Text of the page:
to the Queen's and Lord Treasurer's Remembrancer in Scotland, who, on a
request made to him for that purpose under the hand of the said inspector,
shall ascertain and certify the proper amount of such expenses ; and every

Eerson who refuses to attend as a witness before any such inspector, after
aving been required so to do in the manner hereby directed and after having
had a tender made to him of the expenses (if any) to which be is entitled as
aforesaid, or who refuses or neglects to make any answer, or to give any
return, or to produce any document in his possession, or to make or subecrilie
any declarations which any such inspector is hereby empowered to require,
shall for each such offence incur a penalty not exceeding ten pounds.

XVI. Every person who wilfully impedes any such inspector appointed by
the Board of Trade as aforesaid m the execution of his duty, whether on
board any ship or elsewhere, shall incur a penalty not exceeding ten pounds,
and may be seized and detained by such inspector or other person, or by any
person or persons whom he may call to his assistance, until such offender can
be conveniently taken before some justice of the peace or other officer having
proper jurisdiction.

Part II.

BRITISH SHIPS : THBIR 0WNBR8HIP, MBA.SUREMEKT AND &EGI8TRT.

Application.

XVII. The second part of this act shall apply to the whole of her Majesty's
dominions.

Description and Otonership of British Ships,

XVIII. No ship shall be deemed to be a British ship unless she bdoogs
wholly to owners of the following description; (that is to say,)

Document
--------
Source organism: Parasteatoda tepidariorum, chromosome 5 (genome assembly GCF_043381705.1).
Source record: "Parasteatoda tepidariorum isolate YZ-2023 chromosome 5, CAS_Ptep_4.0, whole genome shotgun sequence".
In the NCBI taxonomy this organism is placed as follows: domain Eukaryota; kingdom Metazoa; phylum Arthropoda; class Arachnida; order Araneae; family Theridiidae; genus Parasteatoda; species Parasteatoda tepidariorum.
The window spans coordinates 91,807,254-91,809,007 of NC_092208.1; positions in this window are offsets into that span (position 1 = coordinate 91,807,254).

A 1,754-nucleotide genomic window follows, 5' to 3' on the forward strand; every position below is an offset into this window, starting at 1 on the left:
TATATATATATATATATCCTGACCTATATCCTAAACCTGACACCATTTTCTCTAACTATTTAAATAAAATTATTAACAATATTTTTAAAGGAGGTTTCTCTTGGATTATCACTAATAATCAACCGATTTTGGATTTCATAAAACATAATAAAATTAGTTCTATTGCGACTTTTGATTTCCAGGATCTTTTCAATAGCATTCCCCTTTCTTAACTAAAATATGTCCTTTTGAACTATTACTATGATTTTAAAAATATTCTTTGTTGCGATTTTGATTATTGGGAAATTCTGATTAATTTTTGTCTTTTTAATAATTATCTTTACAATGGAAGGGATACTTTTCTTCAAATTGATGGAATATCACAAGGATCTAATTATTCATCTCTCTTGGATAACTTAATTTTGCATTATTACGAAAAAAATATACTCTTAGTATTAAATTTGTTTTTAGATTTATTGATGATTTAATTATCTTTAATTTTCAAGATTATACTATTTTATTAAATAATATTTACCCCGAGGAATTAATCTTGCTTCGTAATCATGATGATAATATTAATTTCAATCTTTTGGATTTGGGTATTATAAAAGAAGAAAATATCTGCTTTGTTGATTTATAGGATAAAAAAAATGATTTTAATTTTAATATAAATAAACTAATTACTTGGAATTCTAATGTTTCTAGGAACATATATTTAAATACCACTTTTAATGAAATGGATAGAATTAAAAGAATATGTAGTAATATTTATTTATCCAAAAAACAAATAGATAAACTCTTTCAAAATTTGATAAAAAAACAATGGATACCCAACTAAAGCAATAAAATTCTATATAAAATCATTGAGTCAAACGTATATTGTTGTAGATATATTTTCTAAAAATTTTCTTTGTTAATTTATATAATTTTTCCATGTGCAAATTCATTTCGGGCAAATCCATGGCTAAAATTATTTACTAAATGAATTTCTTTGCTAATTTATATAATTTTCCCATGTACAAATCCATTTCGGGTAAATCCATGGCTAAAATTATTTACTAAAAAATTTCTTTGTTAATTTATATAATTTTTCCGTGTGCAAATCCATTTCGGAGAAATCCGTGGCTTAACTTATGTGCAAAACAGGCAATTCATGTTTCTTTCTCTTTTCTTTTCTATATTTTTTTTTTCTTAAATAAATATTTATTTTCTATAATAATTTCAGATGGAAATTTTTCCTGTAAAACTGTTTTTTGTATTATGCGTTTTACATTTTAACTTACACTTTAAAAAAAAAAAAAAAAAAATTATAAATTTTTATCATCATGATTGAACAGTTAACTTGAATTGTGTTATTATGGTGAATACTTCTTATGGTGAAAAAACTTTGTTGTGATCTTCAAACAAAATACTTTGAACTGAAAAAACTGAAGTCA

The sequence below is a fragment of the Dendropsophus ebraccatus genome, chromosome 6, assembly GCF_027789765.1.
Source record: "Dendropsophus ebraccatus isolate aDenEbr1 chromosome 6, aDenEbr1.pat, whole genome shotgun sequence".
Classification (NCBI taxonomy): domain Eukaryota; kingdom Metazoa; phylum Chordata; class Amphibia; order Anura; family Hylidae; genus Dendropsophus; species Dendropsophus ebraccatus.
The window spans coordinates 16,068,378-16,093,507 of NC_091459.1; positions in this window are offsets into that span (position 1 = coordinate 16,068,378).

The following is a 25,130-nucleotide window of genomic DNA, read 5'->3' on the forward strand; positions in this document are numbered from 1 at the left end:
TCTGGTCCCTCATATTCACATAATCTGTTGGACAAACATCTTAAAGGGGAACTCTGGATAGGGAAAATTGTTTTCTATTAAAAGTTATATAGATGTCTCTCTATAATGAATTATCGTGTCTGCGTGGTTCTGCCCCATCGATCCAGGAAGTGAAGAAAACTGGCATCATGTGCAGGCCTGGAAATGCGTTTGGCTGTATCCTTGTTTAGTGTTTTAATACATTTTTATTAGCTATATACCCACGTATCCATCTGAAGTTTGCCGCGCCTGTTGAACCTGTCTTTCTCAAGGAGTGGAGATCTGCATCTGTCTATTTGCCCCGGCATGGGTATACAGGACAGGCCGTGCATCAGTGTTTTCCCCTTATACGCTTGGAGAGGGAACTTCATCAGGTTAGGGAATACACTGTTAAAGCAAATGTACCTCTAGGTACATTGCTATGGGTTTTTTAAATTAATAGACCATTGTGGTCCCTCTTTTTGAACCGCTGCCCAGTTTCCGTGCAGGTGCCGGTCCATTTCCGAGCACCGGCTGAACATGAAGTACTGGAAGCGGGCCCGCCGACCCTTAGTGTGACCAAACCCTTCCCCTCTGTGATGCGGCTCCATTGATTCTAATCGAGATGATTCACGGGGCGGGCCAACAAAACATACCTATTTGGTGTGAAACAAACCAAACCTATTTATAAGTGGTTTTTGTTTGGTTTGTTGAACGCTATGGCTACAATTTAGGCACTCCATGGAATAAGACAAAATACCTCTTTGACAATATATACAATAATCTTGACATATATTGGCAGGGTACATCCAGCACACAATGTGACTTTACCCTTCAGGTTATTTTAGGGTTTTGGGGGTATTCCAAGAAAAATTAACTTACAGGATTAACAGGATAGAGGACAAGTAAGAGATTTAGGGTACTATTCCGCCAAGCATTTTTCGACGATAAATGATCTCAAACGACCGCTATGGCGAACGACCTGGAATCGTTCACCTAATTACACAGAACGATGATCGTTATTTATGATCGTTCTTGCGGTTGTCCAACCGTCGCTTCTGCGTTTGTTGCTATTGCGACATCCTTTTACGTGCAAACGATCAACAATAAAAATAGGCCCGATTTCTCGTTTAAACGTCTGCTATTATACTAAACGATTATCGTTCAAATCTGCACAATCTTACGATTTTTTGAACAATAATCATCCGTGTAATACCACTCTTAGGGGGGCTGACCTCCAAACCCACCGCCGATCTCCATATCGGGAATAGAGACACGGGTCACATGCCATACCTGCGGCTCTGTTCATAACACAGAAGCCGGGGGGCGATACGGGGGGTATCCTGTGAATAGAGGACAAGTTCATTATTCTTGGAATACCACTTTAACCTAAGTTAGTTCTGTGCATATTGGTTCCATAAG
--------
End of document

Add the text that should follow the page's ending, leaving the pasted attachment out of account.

(1.) Natural-born British subjects :

Provided that no natural-born subject who has taken the oath of
allegiance to any foreign sovereign or state shall be entitled to be
such owner as aforesaid, unless he has subsequently to taking such
last-mentioned oath taken the oath of allegiance to her Majesty,
and is and continues to be during the whole period of his so being
an owner resident in some place within her Majesty's dominions, or
if not so resident, member of a British factory, or partiier in a house
actually carrying on business in the United. Kingdom or in some
other place within her Majesty's dominions :

(2.) Persons made denizens by letters of denization, or naturalized by or
pursuant to any act of the imperial legislature, or by or pursuant to



Digitized by



Google



17 & 18 Vict. c. 104. xxxi

any act or ordinance of the proper legislative authority in any British

possession :

Provided that such persons are and continue to be during the whole
period of their so being owners resident in some place within her
Majesty's dominions, or if not so resident, members of a British
factory, or partners in a house actually carrying on business in the
United Kingdom or in some other place within her Majesty's
dominions, and have taken the oath of allegiance to her Majesty
subsequently to the period of their being so made denizens or
naturalized :
(3.) Bodies corporate established under, subject to the laws of and ha vine

their principal place of business in the United Kingdom or some British

possession.

XIX. Every British ship must be registered in manner hereinafter men- British ships with

tioned, except, certain exceptions

(I.) Ships duly registered before this act comes into operation : tewL*** "

(2.) Ships not exceeding fifteen tons burden employed solely in navigation
on the rivers or coasts of the United Kingdom, or on the rivers or
coasts of some British possession wiUiin which the managing owners
of such ships are resident :